The Persistence of Pettis

by Chris Dias

When discussing with Prince George locals which motocross rider has the best chance this year of representing his home turf, the name that often leaps from their lips is Jess Pettis.  And this year may be the most critical one yet given that for the first time, Prince George will be hosting one of the legs of the Pro National motocross series, replacing Nanaimo for its second leg.  The Blackwater Motocross Park is undergoing heavy revisions to accommodate the June event.  

“Lotta people go through life doing things badly. Racing’s important to men who do it well. When you’re racing, it’s life. Anything that happens before or after is just waiting.” Michael Delaney, LeMans.

For a long time, American riders were traveling across the border and dominating the Canadian races, but recently, this trend has shifted.  Jess has been shuffled into a deck among a group of extremely competitive riders, including reigning champion Cole Thompson, Jeremy Medaglia, Dylan Wright and Casey Keast.  Jess recently came off one of the best years of his career.  Starting with the outdoors, he made it to the podium four times and finished 5th in the championship.  Going into the arena cross series, Jess only missed a podium one single time in the entire series, eventually taking both open-pro and elite pro championships.   You’d think he would soak in those laurels, but a true racer only has one thing on his mind.  In the off-season, Pettis spent his winter with the aforementioned Colton Facciotti.

“It was great,” recalled Jess.  “I felt I learned lots from him, and it was nice to change it up from going to California most winters.” Pettis started racing at seven and has been committed ever since.  Now at nineteen, he shows no signs of faltering or giving up; the drive remains.  This is despite the injuries that plague all riders—no one is immune to the consequences of this sport.  Jess is very much aware of where he is and where’s he’s going.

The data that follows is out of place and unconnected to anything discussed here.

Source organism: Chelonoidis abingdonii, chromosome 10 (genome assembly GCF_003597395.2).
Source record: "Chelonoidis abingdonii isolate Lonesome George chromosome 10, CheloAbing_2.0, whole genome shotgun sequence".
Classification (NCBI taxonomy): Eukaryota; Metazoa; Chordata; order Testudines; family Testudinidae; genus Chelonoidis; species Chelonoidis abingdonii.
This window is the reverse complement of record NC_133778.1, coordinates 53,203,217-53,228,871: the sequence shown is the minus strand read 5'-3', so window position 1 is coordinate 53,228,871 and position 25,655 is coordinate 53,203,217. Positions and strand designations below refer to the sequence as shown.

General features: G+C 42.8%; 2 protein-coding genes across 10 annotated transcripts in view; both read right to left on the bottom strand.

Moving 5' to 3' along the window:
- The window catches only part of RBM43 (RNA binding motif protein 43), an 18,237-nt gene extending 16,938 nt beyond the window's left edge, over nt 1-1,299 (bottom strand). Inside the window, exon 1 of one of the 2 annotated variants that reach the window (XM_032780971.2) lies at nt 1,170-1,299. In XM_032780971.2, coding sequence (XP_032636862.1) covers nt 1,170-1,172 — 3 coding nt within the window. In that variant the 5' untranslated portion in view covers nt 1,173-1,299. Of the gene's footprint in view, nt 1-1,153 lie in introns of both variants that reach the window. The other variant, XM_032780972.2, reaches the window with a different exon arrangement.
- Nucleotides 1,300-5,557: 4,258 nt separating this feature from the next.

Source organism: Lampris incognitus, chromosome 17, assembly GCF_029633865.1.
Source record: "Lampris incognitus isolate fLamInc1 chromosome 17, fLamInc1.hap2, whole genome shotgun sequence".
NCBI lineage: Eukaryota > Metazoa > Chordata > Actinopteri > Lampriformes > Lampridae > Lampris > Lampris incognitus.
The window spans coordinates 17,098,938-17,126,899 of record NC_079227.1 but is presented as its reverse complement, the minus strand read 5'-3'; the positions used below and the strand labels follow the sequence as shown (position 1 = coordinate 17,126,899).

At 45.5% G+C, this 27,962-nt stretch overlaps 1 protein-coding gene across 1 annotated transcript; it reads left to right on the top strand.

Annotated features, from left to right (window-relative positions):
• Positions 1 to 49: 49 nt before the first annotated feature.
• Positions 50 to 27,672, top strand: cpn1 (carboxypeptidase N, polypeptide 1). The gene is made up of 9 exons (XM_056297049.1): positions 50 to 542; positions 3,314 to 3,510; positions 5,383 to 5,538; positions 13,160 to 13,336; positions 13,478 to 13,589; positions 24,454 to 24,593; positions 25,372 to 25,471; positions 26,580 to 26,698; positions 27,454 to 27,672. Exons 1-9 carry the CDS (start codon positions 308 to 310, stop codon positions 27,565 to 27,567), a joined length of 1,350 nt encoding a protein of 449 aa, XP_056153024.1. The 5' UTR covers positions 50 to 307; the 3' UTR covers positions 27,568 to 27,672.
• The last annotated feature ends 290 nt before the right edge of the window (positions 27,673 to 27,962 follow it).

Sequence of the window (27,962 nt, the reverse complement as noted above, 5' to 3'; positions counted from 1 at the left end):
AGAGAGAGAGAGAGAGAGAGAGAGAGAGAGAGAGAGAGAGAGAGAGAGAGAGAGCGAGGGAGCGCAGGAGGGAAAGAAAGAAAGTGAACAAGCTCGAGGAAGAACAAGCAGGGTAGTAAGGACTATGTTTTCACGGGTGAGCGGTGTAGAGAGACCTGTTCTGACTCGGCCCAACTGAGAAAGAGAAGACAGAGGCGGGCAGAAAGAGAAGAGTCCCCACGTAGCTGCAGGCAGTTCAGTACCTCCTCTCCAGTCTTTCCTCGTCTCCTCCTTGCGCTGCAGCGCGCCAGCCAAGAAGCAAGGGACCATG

“I want to give it my all and hopefully make a good living off motocross, but at the same time, I’m not going to be the thirtyyear-old still living at home trying to live a dream if it’s not happening.  I’ve been hurt a lot, broken twenty-plus bones, but I still have great drive and passion for the sport.”  

Jess recently signed a two-year contract with the MX101/Yamaha/FXR team. There’s also a lot of added pressure.  As mentioned early, for the first time, Jess will be racing in front of the locals at the pro-national level.  More people will be screaming his name now than ever.  The implications and pressures are not lost on Jess, who under
stands he is racing for both himself and the town.  “I think it will be good for the town, and our motocross community, and will be nice to have all my friends and family out there for extra motivation.  Most pressure I put on myself to do good, but I’m not too worried about the pressure just going to go do my thing and make sure I’m ready.”

Certainly, Jess will hear his name resonate across the track, and the audience will thunder in response.  He’ll soak in the laurels and become mighty as result.  He agrees that 2016 was the best year of his racing life, but that’s only because 2017 isn’t over yet.

Editors Pick, A2017Norm Coyne